Survivin is a potential mediator of prostate cancer metastasis

Min Zhang, John J. Coen, Yoshiyuki Suzuki, Michael R. Siedow, Andrzej Niemierko, Li Yan Khor, Alan Pollack, Yifen Zhang, Anthony L. Zietman, William U. Shipley, Arnab Chakravarti

Research output: Contribution to journalArticlepeer-review

50 Scopus citations


Purpose: We examined whether Survivin expression is associated with an increased risk of metastasis in prostate cancer. Methods and Materials: A total of 205 patients with T1 (23%) and T2 (77%) prostate cancer were treated with conventional external beam radiation therapy from 1991 to 1993 at the Massachusetts General Hospital. Of the patients, 62 had adequate and suitable-stained tumor material for Survivin analysis. Median follow-up was 102 months (range, 5-127 months). Distant failure was determined on the basis of clinical criteria. In preclinical studies, replication-deficient adenovirus encoding phosphorylation-defective Survivin Thr34→Ala dominant-negative mutant pAd-S(T34A) or short hairpin RNA (shRNA) was used to inhibit Survivin in prostate cancer models, and the cell motility, morphology, and metastasis were investigated. Results: Our correlative data on men with early-stage (T1/T2) prostate cancers treated at Massachusetts General Hospital by definitive radiotherapy indicated that overexpression of Survivin (positive staining in ≥10% cells) was associated with a significantly increased risk for the subsequent development of distant metastasis (p = 0.016) in the univariate analysis. In the multivariate analysis, overexpression of Survivin remained an independent predictor of distant metastasis (p = 0.008). The inhibition of Survivin dramatically inhibited invasiveness of prostate cancer cells in the in vitro invasion assay and spontaneous metastasis in the Dunning prostate cancer in vivo model. Furthermore, attenuation of Survivin resulted in changes in the microtubule cytoskeleton, loss of cellular polarity, and loss of motility. Conclusions: This study suggests that Survivin may be a potentially important prognostic marker and promising therapeutic target in metastatic prostate cancer.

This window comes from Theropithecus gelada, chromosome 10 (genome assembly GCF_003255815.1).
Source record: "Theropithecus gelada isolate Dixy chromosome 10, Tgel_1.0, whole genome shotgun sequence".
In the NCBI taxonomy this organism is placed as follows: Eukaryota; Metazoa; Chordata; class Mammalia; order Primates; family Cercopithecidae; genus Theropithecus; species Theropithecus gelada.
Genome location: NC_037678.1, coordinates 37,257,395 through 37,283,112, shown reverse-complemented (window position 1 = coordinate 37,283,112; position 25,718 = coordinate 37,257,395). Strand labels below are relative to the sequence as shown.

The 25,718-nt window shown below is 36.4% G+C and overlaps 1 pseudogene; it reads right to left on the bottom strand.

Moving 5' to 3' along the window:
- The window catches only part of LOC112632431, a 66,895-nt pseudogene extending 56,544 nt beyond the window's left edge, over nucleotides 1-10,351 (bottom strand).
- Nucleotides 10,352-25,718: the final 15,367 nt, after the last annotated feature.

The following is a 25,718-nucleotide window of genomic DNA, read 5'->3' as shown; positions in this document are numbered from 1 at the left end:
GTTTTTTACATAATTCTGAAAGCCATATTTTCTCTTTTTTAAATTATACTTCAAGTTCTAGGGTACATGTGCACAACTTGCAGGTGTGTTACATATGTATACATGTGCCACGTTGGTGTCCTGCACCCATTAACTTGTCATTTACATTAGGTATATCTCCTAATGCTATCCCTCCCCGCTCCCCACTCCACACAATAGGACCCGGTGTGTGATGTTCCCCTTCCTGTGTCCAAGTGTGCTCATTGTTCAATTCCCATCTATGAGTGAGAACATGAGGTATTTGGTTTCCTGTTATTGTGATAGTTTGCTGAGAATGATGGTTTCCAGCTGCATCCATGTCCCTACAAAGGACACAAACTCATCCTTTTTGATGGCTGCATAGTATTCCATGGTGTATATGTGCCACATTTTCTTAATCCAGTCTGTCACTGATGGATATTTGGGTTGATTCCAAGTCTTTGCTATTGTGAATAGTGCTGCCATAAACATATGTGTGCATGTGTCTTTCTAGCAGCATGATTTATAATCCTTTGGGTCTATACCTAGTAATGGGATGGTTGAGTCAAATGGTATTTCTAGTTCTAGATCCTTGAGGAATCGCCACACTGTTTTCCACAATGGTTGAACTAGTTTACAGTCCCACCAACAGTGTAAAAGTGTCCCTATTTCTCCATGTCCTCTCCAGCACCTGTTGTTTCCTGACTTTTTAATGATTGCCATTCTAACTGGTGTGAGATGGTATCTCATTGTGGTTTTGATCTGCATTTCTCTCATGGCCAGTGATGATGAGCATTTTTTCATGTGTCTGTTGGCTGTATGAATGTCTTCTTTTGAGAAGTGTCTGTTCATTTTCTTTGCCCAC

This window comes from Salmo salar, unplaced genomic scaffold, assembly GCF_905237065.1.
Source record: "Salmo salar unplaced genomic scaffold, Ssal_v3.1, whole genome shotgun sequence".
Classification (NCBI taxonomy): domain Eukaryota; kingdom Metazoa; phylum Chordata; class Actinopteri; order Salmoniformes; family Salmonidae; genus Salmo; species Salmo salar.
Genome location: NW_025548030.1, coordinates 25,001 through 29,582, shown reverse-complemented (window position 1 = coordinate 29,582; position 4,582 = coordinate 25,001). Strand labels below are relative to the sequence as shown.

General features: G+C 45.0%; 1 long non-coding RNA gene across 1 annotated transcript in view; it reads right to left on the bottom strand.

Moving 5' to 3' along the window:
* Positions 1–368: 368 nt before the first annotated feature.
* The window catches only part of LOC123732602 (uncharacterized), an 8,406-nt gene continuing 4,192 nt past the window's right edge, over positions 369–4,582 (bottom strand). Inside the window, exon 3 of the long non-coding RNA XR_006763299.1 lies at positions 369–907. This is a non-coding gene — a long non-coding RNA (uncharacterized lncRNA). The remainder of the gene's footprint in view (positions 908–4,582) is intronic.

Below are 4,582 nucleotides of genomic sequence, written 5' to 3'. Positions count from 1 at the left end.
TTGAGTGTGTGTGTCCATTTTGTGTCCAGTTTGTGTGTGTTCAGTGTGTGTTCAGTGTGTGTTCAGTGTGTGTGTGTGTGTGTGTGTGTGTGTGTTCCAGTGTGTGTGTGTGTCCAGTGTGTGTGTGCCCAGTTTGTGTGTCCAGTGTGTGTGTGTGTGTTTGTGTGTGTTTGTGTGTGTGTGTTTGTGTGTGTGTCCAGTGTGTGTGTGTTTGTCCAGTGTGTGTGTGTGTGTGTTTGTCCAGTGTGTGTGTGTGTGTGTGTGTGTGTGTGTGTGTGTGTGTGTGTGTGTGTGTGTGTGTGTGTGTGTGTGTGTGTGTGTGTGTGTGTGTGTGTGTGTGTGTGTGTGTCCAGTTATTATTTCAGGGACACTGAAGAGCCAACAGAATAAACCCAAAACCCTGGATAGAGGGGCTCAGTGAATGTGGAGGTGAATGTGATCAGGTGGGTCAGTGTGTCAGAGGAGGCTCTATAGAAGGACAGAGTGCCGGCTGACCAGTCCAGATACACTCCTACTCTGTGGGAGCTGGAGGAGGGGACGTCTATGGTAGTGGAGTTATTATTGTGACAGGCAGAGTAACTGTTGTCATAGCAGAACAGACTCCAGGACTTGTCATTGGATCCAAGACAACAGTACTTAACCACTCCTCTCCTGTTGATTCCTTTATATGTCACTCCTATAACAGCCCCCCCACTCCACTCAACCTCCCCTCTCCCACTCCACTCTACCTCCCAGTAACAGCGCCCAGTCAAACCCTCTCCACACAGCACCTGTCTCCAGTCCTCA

Original languageEnglish (US)
Pages (from-to)1095-1103
Number of pages9
JournalInternational Journal of Radiation Oncology Biology Physics
Issue number4
StatePublished - Nov 4 2010


  • Metastasis
  • Prostate cancer
  • Survivin

ASJC Scopus subject areas

  • Oncology
  • Radiology Nuclear Medicine and imaging
  • Radiation
  • Cancer Research


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